Hawaii Mom Blog: Visit Japan: Climbing Mount Fuji




July 27, 2023

Visit Japan: Climbing Mount Fuji

During the Covid shutdown, I really got into hiking and I added climbing Mount Fuji to my bucket list. Last year I asked a few friends to join me and started my research. The hiking season is from July to September and there are four trails to the summit; the most popular being the Yoshida trail.  Most hikers plan for a two-day journey which includes a rest stop at a mountain hut and continuing the hike to reach the summit of 3,776 meters above sea level in time for sunrise.

I was sure that the four of us could hike it on our own and set an alarm to make the mountain hut reservation. Ideally, we wanted a mountain hut that was closest to the summit so our hike time in the middle of the night would be minimal. Alas, getting a mountain hut reservation was harder than getting Taylor Swift tickets and we were left with plan B. Plan B was to pay for a hiking guide that included a stay at a mountain hut plus transportation to and from Tokyo. In hindsight, it was the best decision we made.

We ended up selecting Fuji Mountain Guides based on their great reviews and detailed itinerary. We started the day of the hike at a meeting point in Tokyo where we rode a private bus to a service station before heading to the Subashiri Trail 5th station. At the 5th station, we collected our rental gear and acclimated for about an hour.  I already had most of the gear that was needed but rented the rain jacket and pants, backpack, and gaiters.

I liked that our group of 30 plus hikers weren't made to hike together and we could go at our own pace.  A guide was in the front leading, a few spread out in the middle, and a guide at the back so no one was left behind.  At each mountain hut, there was a guide waiting for us to give us directions on how to get to the next mountain hut and gave us an approximate duration of how long it would take. We found it to be pretty accurate and it gave me the motivation I needed to get to the next stop.

Subashiri trail begins in a forest area.

Th volcanic gravel makes it a tough climb.

Getting my first stamp on my stick.

In the clouds.

My sleeping quarters. There were bunks above us and across from us. 

After hiking for hours in cold and super windy conditions, we finally made it to the mountain hut where we would have dinner and rest before the 2:10am wake up call to finish the hike to the summit.  Honestly, I was just so excited to take off my shoes.  There are no showers at the mountain hut so you need to clean up best you can with wipes. There's also no trash cans along the trail so be prepared to pack out all your trash.

What's great about the trail is the number of mountain huts along the way. We stopped at 6 and they all have pay to use toilets as well as sell food and drinks. You won't believe how wonderful it is to have a hot chocolate in the middle of your hike. We each brought about 2 liters of water which was heavy. You could bring less water and buy at the mountain huts as you need it.  You are also able to return empty bottles to the mountain hut provided they are the ones you bought it from. Of course, purchasing water at the mountain hut is pricier.  For example, at one of the higher mountain huts, a small bottle of water was 500 yen.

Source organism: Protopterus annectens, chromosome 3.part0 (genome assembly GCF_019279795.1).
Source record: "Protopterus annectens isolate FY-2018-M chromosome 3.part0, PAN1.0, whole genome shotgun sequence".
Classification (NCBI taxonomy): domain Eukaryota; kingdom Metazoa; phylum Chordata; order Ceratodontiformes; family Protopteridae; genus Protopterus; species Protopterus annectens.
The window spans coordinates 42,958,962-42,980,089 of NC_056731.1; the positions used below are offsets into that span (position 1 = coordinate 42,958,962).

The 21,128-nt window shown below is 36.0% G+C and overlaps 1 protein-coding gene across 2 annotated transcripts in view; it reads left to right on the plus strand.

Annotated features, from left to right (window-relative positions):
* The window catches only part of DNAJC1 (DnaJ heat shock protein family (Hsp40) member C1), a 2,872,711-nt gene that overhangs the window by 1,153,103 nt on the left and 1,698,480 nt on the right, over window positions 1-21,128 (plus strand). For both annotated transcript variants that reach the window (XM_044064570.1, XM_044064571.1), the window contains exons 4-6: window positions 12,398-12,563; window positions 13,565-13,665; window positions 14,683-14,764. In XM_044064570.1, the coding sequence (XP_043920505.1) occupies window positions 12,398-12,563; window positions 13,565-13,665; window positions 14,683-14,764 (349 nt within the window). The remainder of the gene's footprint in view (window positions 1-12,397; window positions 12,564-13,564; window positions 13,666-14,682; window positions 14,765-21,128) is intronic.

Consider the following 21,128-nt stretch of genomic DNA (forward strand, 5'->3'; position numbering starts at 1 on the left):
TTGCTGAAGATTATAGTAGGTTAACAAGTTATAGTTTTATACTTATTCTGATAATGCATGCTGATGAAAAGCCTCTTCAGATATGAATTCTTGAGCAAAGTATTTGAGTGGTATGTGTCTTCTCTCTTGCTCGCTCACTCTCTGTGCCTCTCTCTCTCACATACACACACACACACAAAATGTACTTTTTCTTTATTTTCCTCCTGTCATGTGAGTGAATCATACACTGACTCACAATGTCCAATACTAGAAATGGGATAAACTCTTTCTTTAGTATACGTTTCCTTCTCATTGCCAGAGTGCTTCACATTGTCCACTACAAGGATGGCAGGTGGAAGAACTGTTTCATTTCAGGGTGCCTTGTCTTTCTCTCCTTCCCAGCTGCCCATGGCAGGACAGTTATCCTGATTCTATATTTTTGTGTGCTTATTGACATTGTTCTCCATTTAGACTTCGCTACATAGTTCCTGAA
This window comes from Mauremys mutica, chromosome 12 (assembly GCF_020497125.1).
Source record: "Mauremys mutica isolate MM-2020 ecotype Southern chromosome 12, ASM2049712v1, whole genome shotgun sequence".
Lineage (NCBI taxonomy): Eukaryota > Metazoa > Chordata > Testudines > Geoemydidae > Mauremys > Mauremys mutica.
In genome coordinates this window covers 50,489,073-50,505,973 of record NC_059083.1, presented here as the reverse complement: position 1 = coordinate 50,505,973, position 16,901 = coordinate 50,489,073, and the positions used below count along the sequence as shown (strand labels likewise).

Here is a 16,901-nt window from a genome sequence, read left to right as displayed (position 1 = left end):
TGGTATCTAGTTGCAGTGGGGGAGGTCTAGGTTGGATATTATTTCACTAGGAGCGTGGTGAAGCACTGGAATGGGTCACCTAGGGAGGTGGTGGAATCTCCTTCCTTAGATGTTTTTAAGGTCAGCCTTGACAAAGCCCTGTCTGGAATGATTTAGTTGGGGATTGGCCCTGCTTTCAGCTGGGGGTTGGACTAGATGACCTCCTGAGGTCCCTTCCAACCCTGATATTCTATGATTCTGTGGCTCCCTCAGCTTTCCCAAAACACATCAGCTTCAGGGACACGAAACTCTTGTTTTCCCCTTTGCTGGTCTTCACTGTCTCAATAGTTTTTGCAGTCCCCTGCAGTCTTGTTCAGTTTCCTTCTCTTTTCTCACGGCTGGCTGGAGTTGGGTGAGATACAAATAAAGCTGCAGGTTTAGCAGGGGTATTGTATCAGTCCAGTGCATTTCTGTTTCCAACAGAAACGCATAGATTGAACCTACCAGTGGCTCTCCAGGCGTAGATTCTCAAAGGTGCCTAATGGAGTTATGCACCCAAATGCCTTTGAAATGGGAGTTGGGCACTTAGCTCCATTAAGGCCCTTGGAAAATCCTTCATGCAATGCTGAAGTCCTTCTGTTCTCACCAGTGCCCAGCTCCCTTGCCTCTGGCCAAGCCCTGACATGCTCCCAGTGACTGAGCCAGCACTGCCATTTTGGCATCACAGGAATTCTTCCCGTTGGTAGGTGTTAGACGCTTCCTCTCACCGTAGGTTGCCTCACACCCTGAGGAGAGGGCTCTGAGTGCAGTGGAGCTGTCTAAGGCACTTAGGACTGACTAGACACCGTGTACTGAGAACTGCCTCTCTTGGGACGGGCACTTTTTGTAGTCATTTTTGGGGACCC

Hiking at 3am requires head lamps.

The views made the hike worth it.

So thrilled for clear conditions to see the sunrise. Bucket list checked!

The hike to the summit took about two hours as they kept our group together. At the summit we were free to enjoy and explore until it was time to return to the mountain hut to pack up our things and begin the descent. The worst part of the hike for me was the downhill 3-km portion of volcanic gravel which took almost two hours to get through and not without a few tumbles.  I was overjoyed to be done with that. It was a great feeling to emerge from the forest and be greeted by survey takers asking if we had made it to the top. Yes! Yes, we did!

We enjoyed hot udon for lunch as we waited for the rest of the group to finish. The first bus was already full and preparing to leave. Climbing Mount Fuji was not an easy experience, but an amazing one that I am so grateful to have accomplished with the help of great friends.  Our key to success was being prepared.  You need the right gear, to have enough food and water, and in our case we took medication to prevent altitude sickness as well as supplements to help with muscle repair. It was an all around once in a lifetime experience for me!


No comments:

Post a Comment

The posts published on Hawaii Mom Blog are personal experiences and opinions only. Press releases and other information from business are shared if believed they may be of interest to Hawaii Mom Blog readers. Press releases/information from businesses do not reflect personal opinions. Unless otherwise specified, products are provided by the sponsor free of charge, and no monetary compensation is received. Hawaii Mom Blog assumes no liability for any malfunction, injury, or other loss or damage, whether direct, consequential, or incidental, arising out of services, companies, or products that have been featured, reviewed, given away, advertised, or written about on Hawaii Mom Blog. Click here for the Terms of Use.